Case management for high-cost Medicare beneficiaries
Schore, Jennifer L
Date of Pub
Brown, Randall S; Cheh, Valerie A
We estimated the effects of three Health Care Financing Administration (HCFA)-funded case management demonstrations for high-cost
Medicare beneficiaries in the fee-for-service (FFS) sector. Participating beneficiaries were randomly assigned to receive
case management plus regular Medicare benefits or regular benefits only. None of the demonstrations improved self-care or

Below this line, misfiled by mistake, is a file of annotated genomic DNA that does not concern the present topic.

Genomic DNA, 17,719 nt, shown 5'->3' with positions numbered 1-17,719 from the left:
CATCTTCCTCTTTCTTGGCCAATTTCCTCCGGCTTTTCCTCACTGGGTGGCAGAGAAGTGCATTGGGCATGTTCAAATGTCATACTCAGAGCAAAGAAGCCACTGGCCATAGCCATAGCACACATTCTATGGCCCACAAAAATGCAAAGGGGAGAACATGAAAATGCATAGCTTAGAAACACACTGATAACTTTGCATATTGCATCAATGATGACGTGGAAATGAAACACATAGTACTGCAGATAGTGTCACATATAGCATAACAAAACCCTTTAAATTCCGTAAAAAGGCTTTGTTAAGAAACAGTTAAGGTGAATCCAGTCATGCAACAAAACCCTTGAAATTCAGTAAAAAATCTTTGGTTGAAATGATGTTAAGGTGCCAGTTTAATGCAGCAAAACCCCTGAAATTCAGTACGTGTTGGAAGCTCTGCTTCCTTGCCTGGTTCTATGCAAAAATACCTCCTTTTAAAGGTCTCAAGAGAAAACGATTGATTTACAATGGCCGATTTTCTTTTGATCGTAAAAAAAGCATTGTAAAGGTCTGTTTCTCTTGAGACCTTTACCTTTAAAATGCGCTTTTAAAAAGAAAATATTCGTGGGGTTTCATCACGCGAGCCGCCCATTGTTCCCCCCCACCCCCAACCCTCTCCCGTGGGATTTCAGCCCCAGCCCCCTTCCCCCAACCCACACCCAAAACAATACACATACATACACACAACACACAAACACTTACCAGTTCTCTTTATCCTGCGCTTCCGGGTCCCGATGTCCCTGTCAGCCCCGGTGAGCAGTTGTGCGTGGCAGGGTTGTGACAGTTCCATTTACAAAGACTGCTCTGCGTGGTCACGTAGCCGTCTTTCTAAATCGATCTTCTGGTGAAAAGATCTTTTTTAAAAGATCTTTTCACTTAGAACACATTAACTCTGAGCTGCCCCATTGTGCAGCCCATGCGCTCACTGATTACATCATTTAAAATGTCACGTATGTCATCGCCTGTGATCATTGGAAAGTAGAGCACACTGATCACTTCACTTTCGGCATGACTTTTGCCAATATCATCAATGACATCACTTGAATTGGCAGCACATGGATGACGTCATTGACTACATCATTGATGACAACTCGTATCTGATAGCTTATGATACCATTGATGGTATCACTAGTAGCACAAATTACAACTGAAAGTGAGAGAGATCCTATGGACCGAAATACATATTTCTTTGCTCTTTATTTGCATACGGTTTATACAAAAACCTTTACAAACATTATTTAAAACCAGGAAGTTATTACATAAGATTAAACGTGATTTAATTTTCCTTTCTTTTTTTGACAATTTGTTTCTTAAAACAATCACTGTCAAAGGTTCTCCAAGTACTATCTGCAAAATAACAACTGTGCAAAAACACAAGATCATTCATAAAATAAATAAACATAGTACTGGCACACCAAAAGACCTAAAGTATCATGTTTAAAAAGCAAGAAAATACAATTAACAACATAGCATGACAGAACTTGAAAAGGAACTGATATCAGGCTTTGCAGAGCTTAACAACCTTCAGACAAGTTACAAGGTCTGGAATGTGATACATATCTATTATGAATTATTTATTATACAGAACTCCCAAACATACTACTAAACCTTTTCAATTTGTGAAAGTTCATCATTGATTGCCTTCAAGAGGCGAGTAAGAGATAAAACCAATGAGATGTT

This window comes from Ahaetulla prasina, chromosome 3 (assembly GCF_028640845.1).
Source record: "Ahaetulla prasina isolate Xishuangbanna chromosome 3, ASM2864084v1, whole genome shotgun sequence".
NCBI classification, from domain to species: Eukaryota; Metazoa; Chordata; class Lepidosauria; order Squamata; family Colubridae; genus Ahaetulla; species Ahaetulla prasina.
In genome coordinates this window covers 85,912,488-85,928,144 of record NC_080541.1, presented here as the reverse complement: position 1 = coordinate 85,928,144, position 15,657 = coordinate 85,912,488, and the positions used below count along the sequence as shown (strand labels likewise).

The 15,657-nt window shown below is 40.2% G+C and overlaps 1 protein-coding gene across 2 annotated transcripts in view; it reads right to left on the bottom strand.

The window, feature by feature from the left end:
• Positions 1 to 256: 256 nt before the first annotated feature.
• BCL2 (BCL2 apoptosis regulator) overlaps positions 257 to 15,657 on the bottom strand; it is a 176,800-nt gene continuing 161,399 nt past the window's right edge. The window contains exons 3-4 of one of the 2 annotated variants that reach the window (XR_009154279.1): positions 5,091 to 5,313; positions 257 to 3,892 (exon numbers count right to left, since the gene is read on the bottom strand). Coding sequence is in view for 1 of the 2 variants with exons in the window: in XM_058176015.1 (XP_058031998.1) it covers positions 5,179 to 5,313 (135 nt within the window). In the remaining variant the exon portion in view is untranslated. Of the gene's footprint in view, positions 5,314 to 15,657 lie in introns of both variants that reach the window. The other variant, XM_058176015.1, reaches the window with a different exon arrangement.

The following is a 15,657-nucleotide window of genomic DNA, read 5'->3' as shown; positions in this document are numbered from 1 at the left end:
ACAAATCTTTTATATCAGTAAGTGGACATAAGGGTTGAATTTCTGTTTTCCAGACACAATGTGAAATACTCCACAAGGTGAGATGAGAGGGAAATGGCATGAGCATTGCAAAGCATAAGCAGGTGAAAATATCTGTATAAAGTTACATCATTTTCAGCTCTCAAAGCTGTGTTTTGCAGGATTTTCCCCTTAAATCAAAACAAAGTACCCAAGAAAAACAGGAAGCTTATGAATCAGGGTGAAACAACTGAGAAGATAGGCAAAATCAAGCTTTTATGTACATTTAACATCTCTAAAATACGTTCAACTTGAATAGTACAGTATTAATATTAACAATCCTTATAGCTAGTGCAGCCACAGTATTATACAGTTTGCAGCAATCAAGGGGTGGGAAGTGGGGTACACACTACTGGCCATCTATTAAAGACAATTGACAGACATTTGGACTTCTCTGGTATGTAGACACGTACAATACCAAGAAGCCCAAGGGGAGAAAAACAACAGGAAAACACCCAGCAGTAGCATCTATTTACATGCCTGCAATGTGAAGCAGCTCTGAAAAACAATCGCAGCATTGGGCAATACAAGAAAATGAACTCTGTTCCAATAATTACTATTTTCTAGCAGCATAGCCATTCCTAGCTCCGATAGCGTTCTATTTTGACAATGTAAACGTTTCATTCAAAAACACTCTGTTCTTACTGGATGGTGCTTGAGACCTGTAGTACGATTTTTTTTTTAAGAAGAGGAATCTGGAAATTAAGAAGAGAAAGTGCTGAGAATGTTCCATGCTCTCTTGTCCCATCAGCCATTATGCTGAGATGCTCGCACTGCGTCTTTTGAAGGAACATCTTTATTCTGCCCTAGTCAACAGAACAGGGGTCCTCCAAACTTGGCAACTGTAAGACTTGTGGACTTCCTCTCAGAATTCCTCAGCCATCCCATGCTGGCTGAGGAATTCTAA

health or reduced Medicare spending. Despite the lack of effects of these interventions, case management might be cost-effective
if it includes greater involvement of physicians, is more well-defined and goal-oriented, and incorporates financial incentives
to generate savings in Medicare costs. Models incorporating these changes should be investigated before abandoning Medicare
case management interventions.
Case Management : Program Evaluation : Aged : Data Collection : Medicare : Regression Analysis : Support, U.S. Gov't, non-P.H.S.
: United States